Tuesday, July 26, 2011
Cirque du Soleil isn't a typical circus, me thinks.
I first caught a glimpse over a decade ago on television; I don't really recall what program that was, it must have been an awards night like the Grammys or something. There was this segment in which some big-shot artists (I forgot who) performed on stage against a spectacular backdrop of Cirque du Solieil acrobats in action. What was remarkable about the said acrobats was that they were nothing like the usual circus acts - in unbelievable feats of upper body strength, they performed areal gymnastics, each holding on to a length of fabric suspended from the roof. No safety harnesses, no nets, no nothing. Wow. And they did it in slow, graceful motion too, like they were able to defy gravity.
I mused about how enthralling it would be to watch that live. Cirque du Soleil. Literally, "Circus of the Sun", I noted, and never forgot.
Every now and then I'd been able to catch other similar awards-night-background-acts on television and I concluded they must be known for their areal ballet. Ladies in dangling hula hoops, girls in hanging basket-like structures, pairs swinging on cables with long, flowing fabric trailing behind them. Utter wonder-spell. I saw posters of their shows all over hotels when I visited Vegas, but I never bothered to inquire about details since the pragmatist in me decided to save my dollars for shopping instead of spend them on a two-hour circus show.
I therefore count it as an enormous treat when my mother-in-law invited me to watch Cirque du Soliel's Varekai with her. Ticking one more item from my list of 101 Things To Do Before I Die.
Like I said earlier, it isn't a typical circus. There were no sideshow freaks, no animals, and no multicolored clowns (there were a few clown segments, but none of them wore the usual garb of brightly-colored overalls, fluffy wig et al). Most of the acts were the suspended ballet types that Cirque is known for. The costumes were wild and radiant, said to be designed to accentuate movement.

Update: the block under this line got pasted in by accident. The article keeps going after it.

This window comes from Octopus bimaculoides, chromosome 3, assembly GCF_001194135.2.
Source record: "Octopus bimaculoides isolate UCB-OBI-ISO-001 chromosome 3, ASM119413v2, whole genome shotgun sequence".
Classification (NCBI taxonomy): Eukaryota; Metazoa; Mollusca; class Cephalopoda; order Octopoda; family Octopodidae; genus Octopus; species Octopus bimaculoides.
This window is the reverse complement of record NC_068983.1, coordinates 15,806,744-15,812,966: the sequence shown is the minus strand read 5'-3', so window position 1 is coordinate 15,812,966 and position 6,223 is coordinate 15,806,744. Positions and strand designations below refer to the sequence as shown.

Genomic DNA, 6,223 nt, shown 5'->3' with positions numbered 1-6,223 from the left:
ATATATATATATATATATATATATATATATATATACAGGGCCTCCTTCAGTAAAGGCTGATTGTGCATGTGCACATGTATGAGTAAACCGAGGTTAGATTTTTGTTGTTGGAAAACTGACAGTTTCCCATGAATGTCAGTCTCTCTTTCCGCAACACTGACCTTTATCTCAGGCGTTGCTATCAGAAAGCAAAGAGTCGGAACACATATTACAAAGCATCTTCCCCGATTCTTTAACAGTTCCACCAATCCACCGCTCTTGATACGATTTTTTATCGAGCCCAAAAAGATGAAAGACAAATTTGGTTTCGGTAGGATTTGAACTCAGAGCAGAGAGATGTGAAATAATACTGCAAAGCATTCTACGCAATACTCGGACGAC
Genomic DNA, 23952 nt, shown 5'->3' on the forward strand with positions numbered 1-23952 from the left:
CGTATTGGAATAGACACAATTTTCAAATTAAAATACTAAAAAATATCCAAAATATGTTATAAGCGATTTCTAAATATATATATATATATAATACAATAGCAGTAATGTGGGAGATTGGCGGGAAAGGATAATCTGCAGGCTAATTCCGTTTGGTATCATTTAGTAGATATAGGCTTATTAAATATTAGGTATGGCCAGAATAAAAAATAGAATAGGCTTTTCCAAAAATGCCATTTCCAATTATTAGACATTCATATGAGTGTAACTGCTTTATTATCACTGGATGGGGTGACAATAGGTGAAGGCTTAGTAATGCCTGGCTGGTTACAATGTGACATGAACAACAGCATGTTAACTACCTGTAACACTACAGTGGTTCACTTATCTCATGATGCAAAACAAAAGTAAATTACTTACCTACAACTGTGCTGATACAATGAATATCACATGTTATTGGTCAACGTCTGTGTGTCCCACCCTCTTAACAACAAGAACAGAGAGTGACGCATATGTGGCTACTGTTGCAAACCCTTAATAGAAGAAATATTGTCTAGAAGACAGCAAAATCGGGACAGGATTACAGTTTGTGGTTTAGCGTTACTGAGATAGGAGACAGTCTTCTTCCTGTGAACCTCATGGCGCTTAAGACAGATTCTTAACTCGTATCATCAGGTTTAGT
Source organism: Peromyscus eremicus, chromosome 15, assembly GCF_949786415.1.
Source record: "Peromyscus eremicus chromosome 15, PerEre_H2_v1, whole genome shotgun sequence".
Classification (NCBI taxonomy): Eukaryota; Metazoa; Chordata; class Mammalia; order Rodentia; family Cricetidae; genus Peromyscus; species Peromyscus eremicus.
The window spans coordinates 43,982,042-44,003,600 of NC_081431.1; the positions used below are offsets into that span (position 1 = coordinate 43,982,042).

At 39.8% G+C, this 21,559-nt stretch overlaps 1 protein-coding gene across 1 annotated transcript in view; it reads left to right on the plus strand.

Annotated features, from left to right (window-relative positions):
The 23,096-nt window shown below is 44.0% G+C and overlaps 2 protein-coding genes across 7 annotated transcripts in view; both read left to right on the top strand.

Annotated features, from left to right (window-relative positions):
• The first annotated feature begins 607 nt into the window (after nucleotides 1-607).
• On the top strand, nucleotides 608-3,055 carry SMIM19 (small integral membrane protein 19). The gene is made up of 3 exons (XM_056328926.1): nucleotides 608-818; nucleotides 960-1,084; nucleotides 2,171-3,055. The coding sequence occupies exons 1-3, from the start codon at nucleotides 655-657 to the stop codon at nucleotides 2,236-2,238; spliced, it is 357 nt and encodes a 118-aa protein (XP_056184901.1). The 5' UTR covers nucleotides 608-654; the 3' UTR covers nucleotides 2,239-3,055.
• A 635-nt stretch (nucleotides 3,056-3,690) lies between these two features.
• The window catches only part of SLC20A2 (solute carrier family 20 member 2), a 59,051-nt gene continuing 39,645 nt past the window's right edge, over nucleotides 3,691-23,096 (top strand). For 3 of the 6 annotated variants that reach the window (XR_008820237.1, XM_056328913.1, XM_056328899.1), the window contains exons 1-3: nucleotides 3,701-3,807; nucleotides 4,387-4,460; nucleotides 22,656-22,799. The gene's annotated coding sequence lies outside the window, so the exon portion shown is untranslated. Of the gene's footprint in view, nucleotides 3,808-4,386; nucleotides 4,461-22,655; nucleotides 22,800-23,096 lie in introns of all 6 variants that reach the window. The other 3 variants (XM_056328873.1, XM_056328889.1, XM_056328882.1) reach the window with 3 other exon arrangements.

Varekai means "wherever" in Romani. With reference to the Greek myth The Flight of Icarus, it's basically an imagining of what happens to Icarus after his fall. Icarus (or Icare) supposedly lands in an enchanted forest and meets whimsical creatures who help him fly again. He falls in love with a beauty simply called The Guiding Light, and they eventually marry. Of course, since it's primarily a circus and not theater, viewer's can't expect a coherent, logical plot throughout; it's more like a string of acts put together in such a way that conveys some sort of story.
Since photography was not allowed inside the Grand Chapiteau (Big Top Tent), and since I like pretending to be an obedient, well-behaved citizen sometimes, I took no pictures of the show. But just to make this entry a bit more visual, I nicked the following photos from cirquedusoleil.com.
These were my favorite bits in Varekai:
The Flight of Icarus. Absolute Wow. A single artist dances a suspended ballet, using a mesh as an accessory. No safety harness, nets or anything to cushion a possible fall. Icarus contorted with impeccable grace and extreme muscular power.
This guy must be hyper-strong to be able to do something like that, despite his delicate-looking frame. I bet his abs are super tight too.
I also loved the way Icarus entered the stage for this scene. He floated in supine from the ceiling as if he were falling, but very slowly and fluidly like a feather, until he landed softly on his back. The diffused spotlight and the beautiful white wings he wore made him look angelic. No wonder some people (including the promoters, who are apparently unfamiliar with the Greek myth) thought the son of Daedalus the artisan was a fallen angel.
Icarian Games. Seemingly impossible sequences of somersaults and catches, feats of strength and perfect timing.
Areal Straps. A pair of bulgy-muscled men perform complicated choreography in the air. They made it look so easy.
The last act drew the most gasps and applause from the crowd. Russian Swings. Ho-oh-ly crap. Literally breathtaking, and insanely tense. Makes me wonder how many years these flyers took to train just to perfect something like that, and how many bones have been broken.
The chances of me seeing another Cirque du Soleil show are slim, so I'm really glad I caught them when they came to Manila for the first time. But then I wonder ... would they have a show the next time we visit Vegas? We'll see.